Anyone who lives in the Midwestern region of the United States knows that thunderstorms can be an awe-inspiring (and dangerous) event. A supercell is a particular kind of thunderstorm which is characterized by the presence of a mesocyclone, a deep, rotating updraft.
Thunderstorms can be broken up into 4 different categories — supercell, squall line, multi-cell, and single-cell — and supercells are the least common of the bunch. However, they are also the most severe.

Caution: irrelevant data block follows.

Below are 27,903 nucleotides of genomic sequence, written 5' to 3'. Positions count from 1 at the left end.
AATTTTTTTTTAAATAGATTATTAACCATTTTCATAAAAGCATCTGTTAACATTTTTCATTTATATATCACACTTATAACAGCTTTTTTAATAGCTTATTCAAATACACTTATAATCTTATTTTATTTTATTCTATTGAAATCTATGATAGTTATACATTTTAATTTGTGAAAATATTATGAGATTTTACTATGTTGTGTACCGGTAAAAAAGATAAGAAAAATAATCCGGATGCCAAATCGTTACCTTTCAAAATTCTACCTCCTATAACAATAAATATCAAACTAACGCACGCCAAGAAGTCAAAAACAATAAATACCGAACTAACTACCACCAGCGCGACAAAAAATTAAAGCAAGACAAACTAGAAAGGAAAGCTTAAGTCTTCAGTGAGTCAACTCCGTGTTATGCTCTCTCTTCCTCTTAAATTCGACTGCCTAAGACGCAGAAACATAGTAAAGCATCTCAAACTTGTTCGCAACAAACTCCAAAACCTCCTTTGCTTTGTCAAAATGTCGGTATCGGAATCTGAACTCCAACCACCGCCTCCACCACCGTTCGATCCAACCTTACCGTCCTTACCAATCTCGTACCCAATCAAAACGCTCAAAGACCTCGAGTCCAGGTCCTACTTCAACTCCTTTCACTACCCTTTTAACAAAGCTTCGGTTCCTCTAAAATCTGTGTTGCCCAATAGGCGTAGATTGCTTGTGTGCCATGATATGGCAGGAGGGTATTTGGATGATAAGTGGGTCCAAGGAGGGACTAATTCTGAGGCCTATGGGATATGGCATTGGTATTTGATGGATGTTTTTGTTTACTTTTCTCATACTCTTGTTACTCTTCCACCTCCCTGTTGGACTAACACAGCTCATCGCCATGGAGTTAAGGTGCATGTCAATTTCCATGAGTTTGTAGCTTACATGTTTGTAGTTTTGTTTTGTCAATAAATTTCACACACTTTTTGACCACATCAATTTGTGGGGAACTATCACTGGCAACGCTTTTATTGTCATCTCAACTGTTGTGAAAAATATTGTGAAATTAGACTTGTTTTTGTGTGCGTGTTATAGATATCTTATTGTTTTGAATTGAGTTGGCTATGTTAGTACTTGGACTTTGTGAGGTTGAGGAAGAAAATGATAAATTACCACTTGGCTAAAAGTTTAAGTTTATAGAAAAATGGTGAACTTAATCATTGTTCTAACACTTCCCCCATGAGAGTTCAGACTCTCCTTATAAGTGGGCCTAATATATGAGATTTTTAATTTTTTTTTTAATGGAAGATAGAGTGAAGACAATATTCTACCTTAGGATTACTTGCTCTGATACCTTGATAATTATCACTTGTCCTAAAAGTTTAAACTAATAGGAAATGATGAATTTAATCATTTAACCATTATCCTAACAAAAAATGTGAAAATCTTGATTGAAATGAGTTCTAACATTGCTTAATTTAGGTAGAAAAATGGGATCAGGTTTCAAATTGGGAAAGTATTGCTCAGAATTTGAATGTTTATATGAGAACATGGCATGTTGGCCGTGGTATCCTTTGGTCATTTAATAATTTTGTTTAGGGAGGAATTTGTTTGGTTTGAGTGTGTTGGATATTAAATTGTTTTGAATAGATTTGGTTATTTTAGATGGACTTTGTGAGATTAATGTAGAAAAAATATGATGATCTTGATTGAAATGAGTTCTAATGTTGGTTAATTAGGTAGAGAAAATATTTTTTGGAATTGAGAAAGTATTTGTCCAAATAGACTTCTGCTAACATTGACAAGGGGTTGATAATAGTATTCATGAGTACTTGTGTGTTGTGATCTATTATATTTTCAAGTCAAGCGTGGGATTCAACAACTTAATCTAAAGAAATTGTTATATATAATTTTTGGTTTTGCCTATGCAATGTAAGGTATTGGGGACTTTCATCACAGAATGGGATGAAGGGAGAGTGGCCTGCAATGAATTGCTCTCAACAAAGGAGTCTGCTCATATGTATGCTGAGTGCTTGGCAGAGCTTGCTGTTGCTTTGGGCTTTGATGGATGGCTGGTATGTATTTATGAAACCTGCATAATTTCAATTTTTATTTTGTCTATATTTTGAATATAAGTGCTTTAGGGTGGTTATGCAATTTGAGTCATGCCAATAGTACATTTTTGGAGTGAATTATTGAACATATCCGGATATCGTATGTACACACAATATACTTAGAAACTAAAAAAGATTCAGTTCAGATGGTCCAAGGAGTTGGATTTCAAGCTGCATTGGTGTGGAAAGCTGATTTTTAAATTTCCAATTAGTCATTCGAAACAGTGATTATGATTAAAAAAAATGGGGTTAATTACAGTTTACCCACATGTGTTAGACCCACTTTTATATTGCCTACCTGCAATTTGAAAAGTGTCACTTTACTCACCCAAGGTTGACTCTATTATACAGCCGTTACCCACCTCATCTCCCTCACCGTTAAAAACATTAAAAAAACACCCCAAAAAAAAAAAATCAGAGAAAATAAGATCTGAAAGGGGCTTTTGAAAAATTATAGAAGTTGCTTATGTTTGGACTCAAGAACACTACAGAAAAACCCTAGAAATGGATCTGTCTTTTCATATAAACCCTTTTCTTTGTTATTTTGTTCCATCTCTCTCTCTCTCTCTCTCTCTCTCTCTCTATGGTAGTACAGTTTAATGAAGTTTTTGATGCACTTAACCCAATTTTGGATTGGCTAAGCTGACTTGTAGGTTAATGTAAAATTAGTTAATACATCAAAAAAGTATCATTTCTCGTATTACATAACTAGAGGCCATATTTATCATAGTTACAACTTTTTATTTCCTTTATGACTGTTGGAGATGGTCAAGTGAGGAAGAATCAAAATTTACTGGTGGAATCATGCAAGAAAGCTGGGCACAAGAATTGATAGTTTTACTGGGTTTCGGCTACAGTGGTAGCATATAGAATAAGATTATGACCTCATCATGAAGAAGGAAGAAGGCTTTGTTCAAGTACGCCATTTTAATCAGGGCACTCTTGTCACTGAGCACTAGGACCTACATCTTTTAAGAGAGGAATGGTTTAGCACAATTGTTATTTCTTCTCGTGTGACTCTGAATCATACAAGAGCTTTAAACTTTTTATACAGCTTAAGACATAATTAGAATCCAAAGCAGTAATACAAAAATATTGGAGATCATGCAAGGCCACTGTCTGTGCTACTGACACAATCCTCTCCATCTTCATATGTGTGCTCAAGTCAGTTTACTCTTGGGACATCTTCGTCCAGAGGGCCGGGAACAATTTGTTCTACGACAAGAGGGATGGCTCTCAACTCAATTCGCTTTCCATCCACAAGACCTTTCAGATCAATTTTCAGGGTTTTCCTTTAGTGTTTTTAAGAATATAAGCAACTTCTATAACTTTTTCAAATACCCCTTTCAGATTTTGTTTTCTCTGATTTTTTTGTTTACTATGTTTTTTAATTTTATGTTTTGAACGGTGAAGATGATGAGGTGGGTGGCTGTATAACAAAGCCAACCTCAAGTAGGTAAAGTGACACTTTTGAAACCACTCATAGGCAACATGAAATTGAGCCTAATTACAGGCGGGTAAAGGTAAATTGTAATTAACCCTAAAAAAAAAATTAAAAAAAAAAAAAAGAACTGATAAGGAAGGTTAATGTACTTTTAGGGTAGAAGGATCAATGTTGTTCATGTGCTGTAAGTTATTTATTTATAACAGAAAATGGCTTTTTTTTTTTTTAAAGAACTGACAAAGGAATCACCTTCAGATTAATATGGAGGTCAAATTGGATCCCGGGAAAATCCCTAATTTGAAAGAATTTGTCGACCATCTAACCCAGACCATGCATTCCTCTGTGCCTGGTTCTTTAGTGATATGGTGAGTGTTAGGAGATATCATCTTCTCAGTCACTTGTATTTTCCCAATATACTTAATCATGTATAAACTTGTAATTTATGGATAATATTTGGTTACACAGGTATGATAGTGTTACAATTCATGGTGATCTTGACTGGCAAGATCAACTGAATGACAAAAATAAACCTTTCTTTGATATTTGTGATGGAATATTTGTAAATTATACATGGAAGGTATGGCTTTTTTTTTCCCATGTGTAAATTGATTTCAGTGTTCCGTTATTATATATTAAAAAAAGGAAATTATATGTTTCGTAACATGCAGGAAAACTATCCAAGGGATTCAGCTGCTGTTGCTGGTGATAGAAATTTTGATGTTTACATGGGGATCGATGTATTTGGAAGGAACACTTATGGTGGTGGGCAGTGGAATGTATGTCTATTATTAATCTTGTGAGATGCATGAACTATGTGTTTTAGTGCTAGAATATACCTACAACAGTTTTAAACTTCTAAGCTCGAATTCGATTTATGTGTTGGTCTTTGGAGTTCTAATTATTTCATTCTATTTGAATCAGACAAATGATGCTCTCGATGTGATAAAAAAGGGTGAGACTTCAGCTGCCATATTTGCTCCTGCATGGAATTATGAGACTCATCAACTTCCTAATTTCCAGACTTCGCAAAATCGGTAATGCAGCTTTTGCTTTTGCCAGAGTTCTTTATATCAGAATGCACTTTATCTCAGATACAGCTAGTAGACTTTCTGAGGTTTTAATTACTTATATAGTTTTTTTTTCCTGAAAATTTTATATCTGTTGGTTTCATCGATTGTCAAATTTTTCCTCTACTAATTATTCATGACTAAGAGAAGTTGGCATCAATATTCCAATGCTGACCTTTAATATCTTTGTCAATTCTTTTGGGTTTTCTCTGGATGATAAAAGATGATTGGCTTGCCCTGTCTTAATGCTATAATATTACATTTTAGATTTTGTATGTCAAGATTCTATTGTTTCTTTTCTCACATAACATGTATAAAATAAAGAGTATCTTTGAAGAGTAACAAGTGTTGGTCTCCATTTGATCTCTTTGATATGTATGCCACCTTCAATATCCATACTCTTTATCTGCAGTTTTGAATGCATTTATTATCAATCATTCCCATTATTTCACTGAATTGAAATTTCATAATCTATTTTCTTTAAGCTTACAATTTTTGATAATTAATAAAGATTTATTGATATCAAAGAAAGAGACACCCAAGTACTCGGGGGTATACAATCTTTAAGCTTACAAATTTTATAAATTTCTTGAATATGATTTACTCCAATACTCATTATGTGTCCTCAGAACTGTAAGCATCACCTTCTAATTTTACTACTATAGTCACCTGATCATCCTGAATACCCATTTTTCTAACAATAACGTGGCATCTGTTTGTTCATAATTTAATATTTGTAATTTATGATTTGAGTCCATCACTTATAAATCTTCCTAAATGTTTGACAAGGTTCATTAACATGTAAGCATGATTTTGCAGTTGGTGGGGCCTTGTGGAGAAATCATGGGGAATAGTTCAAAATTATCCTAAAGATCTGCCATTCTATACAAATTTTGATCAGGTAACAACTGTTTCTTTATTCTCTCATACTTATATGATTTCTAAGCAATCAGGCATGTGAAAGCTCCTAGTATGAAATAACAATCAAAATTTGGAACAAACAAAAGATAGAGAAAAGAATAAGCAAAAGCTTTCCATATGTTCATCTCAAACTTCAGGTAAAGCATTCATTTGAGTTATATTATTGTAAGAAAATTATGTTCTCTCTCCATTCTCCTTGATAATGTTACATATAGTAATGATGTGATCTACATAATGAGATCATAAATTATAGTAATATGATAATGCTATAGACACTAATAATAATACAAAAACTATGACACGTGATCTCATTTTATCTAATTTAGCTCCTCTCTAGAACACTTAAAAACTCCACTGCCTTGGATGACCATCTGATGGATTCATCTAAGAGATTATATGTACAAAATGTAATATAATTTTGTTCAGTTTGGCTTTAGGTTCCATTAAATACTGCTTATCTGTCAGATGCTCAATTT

So how do Supercell Thunderstorms form?
The supercell thunderstorms rotate by tilting along the horizontal vortex, an action powered by wind shear. In addition, strong updrafts lift the tilting air to cause an additional rotation around the vertical axis, thus forming the internal mesocyclone.
Seen above are some epic photographs capturing the mesocyclone formation period. Hopefully, you get a sense of the unpredictable power of nature.